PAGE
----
The Bailey-Matthews National Shell Museum proudly announces its newest exhibition titled In Focus: Precision Photography of Extraordinary and Uncommon Shells. The exhibition will be held from May 29th through November 28th, 2021, during regular Museum hours (with paid admission).
The Museum’s Science Director and Curator, Dr. José H. Leal, has been leading an important project for the Museum to build a publicly accessible photo archive of its shell collection. “Along the way, through superb and highly technical photography, the project has revealed in new ways the incredible beauty and uniqueness of these mysteries of nature,” explains Sam Ankerson, Executive Director of the National Shell Museum. “Visitors will now have the opportunity to experience this for themselves in person, in large format, adding a new dimension to our appreciation of shells.”
The Museum’s collection includes half a million shells from all over the world. The collection embodies an incredible diversity of nature and beguiling aesthetic beauty. This new exhibition of some 60 high-resolution, large-scale photographs, taken in recent years by the Museum, conveys in compelling detail the richness and unique attributes of the universe of shells and mollusks. It features many species unfamiliar to most collectors and enthusiasts.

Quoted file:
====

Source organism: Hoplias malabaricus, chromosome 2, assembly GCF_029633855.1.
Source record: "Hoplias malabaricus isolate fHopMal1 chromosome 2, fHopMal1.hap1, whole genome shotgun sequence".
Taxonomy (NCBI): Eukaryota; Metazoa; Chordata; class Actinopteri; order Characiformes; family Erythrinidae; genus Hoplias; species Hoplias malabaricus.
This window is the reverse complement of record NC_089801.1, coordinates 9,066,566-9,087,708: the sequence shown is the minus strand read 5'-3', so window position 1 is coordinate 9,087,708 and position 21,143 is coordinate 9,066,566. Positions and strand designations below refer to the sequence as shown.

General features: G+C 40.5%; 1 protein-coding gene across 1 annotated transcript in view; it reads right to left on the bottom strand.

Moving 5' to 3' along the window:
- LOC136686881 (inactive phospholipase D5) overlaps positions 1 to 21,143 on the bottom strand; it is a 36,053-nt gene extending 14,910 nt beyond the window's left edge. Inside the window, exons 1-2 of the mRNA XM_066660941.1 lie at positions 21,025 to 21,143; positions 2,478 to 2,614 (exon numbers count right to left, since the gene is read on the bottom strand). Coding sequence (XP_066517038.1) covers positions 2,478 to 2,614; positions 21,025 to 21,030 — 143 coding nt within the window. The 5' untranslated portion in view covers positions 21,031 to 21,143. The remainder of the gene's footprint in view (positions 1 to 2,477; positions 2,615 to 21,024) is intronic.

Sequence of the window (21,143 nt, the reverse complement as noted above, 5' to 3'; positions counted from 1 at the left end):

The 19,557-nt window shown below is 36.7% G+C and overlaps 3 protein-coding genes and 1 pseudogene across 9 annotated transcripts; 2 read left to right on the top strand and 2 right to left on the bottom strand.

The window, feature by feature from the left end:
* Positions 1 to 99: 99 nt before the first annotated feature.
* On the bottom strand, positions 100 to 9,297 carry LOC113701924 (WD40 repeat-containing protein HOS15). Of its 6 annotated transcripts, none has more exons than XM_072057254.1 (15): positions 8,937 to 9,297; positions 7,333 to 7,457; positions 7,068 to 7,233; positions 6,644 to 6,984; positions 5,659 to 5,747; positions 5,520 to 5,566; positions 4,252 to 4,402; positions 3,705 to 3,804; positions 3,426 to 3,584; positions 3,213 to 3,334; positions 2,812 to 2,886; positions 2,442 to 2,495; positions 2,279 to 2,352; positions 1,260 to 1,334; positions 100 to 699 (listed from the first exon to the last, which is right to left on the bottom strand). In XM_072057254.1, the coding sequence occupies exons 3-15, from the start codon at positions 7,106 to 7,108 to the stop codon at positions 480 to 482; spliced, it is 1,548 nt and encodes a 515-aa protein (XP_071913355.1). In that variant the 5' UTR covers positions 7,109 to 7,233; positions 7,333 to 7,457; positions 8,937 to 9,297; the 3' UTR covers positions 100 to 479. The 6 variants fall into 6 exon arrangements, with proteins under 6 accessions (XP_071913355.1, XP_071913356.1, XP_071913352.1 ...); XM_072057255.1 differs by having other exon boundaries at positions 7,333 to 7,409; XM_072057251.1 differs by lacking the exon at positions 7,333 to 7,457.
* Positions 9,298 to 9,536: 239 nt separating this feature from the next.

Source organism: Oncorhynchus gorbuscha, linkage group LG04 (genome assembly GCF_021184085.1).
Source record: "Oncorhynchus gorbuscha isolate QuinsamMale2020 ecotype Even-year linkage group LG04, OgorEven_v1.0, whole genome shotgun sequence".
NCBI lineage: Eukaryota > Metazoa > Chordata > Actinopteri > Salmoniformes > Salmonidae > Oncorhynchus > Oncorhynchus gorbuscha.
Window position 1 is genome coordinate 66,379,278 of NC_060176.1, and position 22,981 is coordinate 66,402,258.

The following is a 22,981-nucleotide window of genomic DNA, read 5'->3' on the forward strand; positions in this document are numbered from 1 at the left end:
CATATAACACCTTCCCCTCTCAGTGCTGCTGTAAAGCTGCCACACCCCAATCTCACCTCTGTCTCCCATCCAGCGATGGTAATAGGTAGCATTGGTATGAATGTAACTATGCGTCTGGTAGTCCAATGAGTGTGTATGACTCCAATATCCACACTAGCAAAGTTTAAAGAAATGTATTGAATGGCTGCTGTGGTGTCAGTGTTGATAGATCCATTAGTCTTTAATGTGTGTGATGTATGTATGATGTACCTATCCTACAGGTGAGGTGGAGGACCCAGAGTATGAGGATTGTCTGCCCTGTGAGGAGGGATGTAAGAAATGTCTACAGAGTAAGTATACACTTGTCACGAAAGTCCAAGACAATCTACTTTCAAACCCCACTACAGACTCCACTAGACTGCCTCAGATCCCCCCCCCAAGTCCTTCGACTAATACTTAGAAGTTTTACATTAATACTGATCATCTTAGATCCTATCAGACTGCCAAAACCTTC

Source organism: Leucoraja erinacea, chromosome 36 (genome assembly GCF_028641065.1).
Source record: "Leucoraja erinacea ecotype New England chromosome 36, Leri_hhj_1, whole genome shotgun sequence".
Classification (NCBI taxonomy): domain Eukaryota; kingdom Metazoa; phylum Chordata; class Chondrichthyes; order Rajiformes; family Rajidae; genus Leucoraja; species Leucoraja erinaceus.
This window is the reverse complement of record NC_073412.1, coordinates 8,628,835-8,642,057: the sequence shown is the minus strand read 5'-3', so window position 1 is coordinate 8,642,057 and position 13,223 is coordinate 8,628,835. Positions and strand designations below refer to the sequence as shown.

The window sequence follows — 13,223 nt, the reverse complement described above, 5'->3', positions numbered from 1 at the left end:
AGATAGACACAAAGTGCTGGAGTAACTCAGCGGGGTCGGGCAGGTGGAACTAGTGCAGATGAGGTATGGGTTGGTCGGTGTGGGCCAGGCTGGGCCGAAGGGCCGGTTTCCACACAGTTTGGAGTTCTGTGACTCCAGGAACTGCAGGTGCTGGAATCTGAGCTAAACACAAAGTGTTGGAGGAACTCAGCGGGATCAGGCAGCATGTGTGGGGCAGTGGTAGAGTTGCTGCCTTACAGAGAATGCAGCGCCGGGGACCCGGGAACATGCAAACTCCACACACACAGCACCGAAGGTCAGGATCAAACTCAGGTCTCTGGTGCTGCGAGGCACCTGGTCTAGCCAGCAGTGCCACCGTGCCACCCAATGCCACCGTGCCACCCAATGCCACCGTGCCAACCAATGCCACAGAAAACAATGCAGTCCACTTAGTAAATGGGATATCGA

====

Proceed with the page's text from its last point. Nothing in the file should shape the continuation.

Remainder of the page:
Organized by Dr. Leal, the selected photographs were taken for the Museum’s Digital Imaging Project, which was funded by the Institute of Museum and Library Services. Explore the In Focus exhibition to see the Museum’s collection on display in its splendor, and view more at ShellMuseum.org under the Science & Research tab and Shell Guide tab.
About the Museum: The Bailey-Matthews National Shell Museum is a Natural History Museum, and the only museum in the United States devoted solely to shells and mollusks. Their mission is to connect people to the natural world through their love of shells and the marvelous animals that create them. Their collections, programs, and expertise inspire learning, support scientific research, and tell the story of mollusks and the ocean that they inhabit. There are more mollusks in the oceans than all marine mammals and fish species combined, and mollusks are becoming extinct due to climate change, ocean acidification, and pollution. For more information on the Museum, please visit www.shellmuseum.org or call (239) 395-2233.